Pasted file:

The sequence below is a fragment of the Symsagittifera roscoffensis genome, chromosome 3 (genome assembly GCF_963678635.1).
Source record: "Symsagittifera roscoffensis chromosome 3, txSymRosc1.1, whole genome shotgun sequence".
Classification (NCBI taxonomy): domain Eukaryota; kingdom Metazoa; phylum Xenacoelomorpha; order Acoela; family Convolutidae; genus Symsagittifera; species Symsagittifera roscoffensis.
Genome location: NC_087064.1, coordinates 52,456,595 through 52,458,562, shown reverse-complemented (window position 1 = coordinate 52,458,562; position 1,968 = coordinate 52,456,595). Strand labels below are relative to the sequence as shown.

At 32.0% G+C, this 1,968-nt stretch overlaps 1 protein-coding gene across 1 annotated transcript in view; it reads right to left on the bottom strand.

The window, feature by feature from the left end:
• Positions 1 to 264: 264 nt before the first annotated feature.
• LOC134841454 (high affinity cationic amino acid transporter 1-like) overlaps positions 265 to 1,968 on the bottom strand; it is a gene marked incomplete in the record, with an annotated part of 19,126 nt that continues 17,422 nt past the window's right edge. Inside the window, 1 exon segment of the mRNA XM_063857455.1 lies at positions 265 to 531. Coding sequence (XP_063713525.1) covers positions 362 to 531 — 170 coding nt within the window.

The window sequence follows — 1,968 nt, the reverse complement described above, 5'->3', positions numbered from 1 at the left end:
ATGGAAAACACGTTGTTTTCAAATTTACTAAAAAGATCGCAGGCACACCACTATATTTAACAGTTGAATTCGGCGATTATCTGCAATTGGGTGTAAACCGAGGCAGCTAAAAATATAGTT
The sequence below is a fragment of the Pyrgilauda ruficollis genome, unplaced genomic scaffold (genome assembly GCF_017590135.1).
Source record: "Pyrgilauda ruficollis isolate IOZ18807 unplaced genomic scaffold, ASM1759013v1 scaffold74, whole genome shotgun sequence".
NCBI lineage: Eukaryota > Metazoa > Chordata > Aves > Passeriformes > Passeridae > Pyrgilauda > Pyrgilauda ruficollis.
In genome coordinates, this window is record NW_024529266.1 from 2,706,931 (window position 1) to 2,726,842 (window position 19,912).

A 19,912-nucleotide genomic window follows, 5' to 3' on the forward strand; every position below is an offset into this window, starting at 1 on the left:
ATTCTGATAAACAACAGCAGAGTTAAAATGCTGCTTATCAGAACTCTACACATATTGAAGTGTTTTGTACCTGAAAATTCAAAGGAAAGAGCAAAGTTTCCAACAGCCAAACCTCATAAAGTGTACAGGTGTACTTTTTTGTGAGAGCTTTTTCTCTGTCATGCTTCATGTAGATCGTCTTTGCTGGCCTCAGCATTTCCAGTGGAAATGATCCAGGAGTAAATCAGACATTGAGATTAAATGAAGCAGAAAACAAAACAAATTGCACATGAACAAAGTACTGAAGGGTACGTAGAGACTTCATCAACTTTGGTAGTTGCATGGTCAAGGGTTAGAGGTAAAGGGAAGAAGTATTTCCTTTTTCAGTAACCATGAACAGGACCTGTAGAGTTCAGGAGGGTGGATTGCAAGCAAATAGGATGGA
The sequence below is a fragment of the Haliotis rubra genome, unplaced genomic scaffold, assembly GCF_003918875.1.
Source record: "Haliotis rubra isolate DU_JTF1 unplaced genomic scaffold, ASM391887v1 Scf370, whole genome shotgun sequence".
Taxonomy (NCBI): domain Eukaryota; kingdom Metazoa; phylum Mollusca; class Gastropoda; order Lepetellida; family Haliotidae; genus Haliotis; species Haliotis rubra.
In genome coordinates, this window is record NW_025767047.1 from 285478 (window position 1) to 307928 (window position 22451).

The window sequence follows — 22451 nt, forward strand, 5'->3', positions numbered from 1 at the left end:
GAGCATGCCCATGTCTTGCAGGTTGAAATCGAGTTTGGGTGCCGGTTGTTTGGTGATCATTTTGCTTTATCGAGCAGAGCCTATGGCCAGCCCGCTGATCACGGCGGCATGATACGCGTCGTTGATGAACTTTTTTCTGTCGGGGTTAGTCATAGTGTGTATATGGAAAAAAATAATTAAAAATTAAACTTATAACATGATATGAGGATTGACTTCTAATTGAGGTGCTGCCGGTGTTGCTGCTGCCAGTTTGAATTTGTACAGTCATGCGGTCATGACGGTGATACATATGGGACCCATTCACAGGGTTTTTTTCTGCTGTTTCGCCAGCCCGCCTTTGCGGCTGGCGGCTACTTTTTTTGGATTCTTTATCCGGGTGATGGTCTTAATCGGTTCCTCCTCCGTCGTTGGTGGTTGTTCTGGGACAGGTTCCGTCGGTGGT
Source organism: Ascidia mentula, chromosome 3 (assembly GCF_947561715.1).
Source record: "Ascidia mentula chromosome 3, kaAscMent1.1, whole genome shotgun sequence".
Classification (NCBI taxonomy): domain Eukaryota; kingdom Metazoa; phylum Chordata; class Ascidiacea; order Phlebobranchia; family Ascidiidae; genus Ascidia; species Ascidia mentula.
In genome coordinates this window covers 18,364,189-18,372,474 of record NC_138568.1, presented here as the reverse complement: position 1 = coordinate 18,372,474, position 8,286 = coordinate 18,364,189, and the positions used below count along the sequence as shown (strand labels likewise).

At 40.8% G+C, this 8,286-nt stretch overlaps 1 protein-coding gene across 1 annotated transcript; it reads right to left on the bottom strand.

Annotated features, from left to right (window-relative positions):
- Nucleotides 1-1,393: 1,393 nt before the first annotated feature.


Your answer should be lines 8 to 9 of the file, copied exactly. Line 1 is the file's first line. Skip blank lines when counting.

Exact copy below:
• LOC134841454 (high affinity cationic amino acid transporter 1-like) overlaps positions 265 to 1,968 on the bottom strand; it is a gene marked incomplete in the record, with an annotated part of 19,126 nt that continues 17,422 nt past the window's right edge. Inside the window, 1 exon segment of the mRNA XM_063857455.1 lies at positions 265 to 531. Coding sequence (XP_063713525.1) covers positions 362 to 531 — 170 coding nt within the window.

The window sequence follows — 1,968 nt, the reverse complement described above, 5'->3', positions numbered from 1 at the left end: